Look out below! Bodies stack up quickly in this compilation highlighting the most perilous Towers of Doom in WWE history.02/17/2017 - 15:30
Randy Orton surprises The Authority by returning to attacking Kane and J&J Security.02/15/2017 - 11:45
The Elimination Chamber is bigger and badder than ever before. See what it took to build the brand-new version of WWE's infamous structure.02/17/2017 - 14:30
NXT recruit and Marine Corps veteran Macey Estrella may have traded in her combat boots for wrestling boots, but this footage of her at a recent WWE tryout proves she's as much of a disciplinarian as ever.02/16/2017 - 15:15
Don't ever get in the middle of a battle between WWE's big men. Here are the 10 most destructive moments of gigantic Superstars cutting their larger-than-life rivals down to size.02/16/2017 - 13:00
See incredible slow-motion footage from the explosive SmackDown LIVE WWE Title Triple Threat Match between Bray Wyatt, John Cena and AJ Styles.02/17/2017 - 15:45
Obscure action figures you never knew existed!
WWE action figures are always among the most popular and sought-after toys available in stores. They are all must-haves for the WWE Universe and perfectly capture a moment in time featuring any given WWE Superstar or Diva. However, there are also quite a few that you may be shocked to learn were actually produced.
Some of these obscure figures – many of them including WCW as well – are downright awful, whle others are desired collectibles on the secondary markets. At WWE.com, we could spend days discussing these plastic obscurities, so we’ve picked out 9 that you may not know ever existed.
Superstars change their devotions the same way Stardust changes facepaint – which is good news for the WWE fans who tune in expecting intrigue, but bad news for the unfortunate souls that make the action figures. That had to be what happened to JAKKS Pacific in 1999 when it was about to release a toy depicting the towering fearsomeness of Kurrgan.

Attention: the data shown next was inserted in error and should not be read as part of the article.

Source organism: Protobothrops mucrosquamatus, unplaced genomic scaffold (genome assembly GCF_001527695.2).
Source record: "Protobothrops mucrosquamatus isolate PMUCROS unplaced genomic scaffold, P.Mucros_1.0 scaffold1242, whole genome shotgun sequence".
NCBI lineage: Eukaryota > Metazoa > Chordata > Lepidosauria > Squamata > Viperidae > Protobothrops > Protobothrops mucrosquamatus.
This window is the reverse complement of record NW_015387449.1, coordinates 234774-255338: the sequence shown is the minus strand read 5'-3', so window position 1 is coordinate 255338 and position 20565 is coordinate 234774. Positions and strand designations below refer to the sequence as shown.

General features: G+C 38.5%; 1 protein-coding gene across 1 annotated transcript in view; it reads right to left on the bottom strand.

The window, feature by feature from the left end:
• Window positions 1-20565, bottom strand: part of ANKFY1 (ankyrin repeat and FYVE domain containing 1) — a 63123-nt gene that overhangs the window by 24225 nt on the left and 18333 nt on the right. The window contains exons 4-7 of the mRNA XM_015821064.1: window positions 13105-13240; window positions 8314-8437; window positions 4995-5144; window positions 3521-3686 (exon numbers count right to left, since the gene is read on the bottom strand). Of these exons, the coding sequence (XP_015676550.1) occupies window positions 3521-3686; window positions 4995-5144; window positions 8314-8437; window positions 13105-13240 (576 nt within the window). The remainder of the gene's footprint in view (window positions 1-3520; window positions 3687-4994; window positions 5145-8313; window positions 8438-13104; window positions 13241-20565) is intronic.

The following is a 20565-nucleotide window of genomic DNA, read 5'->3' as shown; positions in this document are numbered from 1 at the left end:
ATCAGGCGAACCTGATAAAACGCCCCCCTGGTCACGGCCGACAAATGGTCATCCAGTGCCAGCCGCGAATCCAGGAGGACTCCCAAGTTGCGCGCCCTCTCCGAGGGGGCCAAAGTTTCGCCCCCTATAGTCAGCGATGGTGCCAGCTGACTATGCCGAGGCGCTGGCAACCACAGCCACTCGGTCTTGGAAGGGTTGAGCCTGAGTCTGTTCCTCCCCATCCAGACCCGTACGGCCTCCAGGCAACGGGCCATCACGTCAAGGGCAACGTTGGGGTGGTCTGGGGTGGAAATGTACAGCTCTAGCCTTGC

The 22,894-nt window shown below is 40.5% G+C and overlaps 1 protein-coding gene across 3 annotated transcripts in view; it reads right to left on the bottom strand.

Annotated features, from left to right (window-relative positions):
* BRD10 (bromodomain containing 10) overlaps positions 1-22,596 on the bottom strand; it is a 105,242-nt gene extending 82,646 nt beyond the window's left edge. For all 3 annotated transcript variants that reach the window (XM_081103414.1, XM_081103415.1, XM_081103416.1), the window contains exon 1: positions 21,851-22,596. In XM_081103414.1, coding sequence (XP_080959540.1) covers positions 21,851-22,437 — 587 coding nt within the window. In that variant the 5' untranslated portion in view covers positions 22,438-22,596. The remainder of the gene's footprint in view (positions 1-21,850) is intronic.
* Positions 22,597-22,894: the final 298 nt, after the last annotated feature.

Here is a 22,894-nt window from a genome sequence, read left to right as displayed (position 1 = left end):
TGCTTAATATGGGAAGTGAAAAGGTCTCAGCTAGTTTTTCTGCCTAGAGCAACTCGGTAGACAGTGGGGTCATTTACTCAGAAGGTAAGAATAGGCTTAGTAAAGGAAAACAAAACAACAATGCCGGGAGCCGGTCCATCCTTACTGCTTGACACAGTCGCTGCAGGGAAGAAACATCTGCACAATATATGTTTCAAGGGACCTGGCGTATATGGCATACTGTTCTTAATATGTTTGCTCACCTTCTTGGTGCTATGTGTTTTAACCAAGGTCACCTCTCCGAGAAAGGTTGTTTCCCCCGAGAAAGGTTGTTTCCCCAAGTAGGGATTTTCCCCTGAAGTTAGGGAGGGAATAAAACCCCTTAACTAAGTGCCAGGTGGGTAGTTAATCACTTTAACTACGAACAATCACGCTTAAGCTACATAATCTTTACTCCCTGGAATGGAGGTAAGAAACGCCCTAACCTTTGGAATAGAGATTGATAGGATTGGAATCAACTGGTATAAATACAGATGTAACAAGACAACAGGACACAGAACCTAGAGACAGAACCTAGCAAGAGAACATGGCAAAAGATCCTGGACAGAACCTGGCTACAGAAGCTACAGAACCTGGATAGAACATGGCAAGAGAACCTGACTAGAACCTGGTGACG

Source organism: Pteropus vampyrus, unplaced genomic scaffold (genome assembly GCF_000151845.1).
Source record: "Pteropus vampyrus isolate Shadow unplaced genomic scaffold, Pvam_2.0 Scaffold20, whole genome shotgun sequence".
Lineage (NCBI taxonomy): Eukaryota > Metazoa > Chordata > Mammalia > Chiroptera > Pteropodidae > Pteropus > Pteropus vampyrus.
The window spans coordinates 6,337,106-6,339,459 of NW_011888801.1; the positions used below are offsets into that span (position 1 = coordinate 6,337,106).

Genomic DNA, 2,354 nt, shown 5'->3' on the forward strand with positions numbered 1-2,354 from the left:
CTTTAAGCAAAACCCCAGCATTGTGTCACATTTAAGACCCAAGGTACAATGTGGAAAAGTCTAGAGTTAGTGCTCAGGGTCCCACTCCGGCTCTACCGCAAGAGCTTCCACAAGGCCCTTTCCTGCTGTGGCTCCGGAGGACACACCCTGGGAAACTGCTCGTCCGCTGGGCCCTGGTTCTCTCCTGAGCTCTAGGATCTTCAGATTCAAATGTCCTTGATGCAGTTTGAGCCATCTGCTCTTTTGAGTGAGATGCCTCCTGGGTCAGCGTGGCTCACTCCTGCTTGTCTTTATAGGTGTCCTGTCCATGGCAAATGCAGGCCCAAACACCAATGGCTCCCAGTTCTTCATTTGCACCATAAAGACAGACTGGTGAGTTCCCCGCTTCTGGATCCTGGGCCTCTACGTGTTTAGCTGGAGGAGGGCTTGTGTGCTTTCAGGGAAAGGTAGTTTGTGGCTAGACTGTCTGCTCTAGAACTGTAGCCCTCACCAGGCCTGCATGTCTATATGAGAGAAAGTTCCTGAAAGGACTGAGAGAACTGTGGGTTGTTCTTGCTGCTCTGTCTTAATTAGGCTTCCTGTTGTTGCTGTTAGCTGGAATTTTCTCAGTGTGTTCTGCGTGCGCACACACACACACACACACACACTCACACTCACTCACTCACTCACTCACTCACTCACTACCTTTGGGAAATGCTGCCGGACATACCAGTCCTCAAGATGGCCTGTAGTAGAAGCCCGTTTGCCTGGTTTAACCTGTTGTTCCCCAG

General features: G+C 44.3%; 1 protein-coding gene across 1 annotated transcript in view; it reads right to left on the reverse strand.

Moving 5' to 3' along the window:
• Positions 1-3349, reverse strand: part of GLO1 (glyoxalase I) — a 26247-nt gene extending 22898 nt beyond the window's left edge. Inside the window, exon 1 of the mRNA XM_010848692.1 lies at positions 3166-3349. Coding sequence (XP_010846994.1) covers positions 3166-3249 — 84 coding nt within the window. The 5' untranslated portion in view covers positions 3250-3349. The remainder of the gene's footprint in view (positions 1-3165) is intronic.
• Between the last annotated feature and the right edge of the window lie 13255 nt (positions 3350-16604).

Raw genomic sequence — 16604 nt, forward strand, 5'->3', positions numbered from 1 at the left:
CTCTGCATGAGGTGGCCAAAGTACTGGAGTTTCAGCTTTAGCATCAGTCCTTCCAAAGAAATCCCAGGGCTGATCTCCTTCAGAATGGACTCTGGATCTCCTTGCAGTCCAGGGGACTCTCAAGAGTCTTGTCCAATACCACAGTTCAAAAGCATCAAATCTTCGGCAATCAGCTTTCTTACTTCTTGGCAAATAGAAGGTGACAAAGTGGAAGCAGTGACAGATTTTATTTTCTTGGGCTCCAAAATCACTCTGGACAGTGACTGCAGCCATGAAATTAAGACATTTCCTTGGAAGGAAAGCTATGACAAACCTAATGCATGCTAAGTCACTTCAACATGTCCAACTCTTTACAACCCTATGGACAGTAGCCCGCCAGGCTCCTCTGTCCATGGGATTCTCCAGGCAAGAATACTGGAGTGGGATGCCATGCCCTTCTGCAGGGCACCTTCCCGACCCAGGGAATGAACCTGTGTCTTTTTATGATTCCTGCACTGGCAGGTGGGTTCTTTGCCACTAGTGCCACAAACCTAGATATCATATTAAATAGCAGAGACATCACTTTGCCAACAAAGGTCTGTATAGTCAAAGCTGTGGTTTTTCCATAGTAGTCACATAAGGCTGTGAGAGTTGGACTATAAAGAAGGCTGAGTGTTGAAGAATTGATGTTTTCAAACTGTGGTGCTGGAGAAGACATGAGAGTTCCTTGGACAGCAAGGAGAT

The figure was set to be released just as the 7-footer decided to become a happy-go-lucky doofus in rainbow tights. Rather than start over and put a smirk on the face of their sculpt, JAKKS Pacific simply added goofy clothing to their old, angry figure. Then they spelled his name wrong on the packaging. Talk about an oddity. — RYAN MURPHY
You might make a good case that the nuanced charm of Clarence Mason’s on-air persona — that of a non-physical, underhanded attorney litigating on behalf of WWE’s most notorious rule breakers — wouldn’t translate well to action-figure form. And the verdict? Truth is, any court of opinion would rule in your favor.
An oft-overlooked bespectacled and bow-tie-wearing manager during the mid-’90s, Mason served as legal counsel for everyone from Jim Cornette’s stable of Superstars to the Faarooq-led Nation of Domination. In turn, he soon found his toy likeness packaged alongside a dread-locked miniature Crush.
Mason’s fast-talking ways aided Superstars, but his bland action figure — especially its near-complete lack of articulation — didn’t offer much. (Nothing other than the arms, one of which was posed with an accusatory finger-point, moved.) Then again, at least he made it to toy-store shelves. Other lesser-known Nation members, like J.C. Ice and Wolfie D., were left out in the cold completely.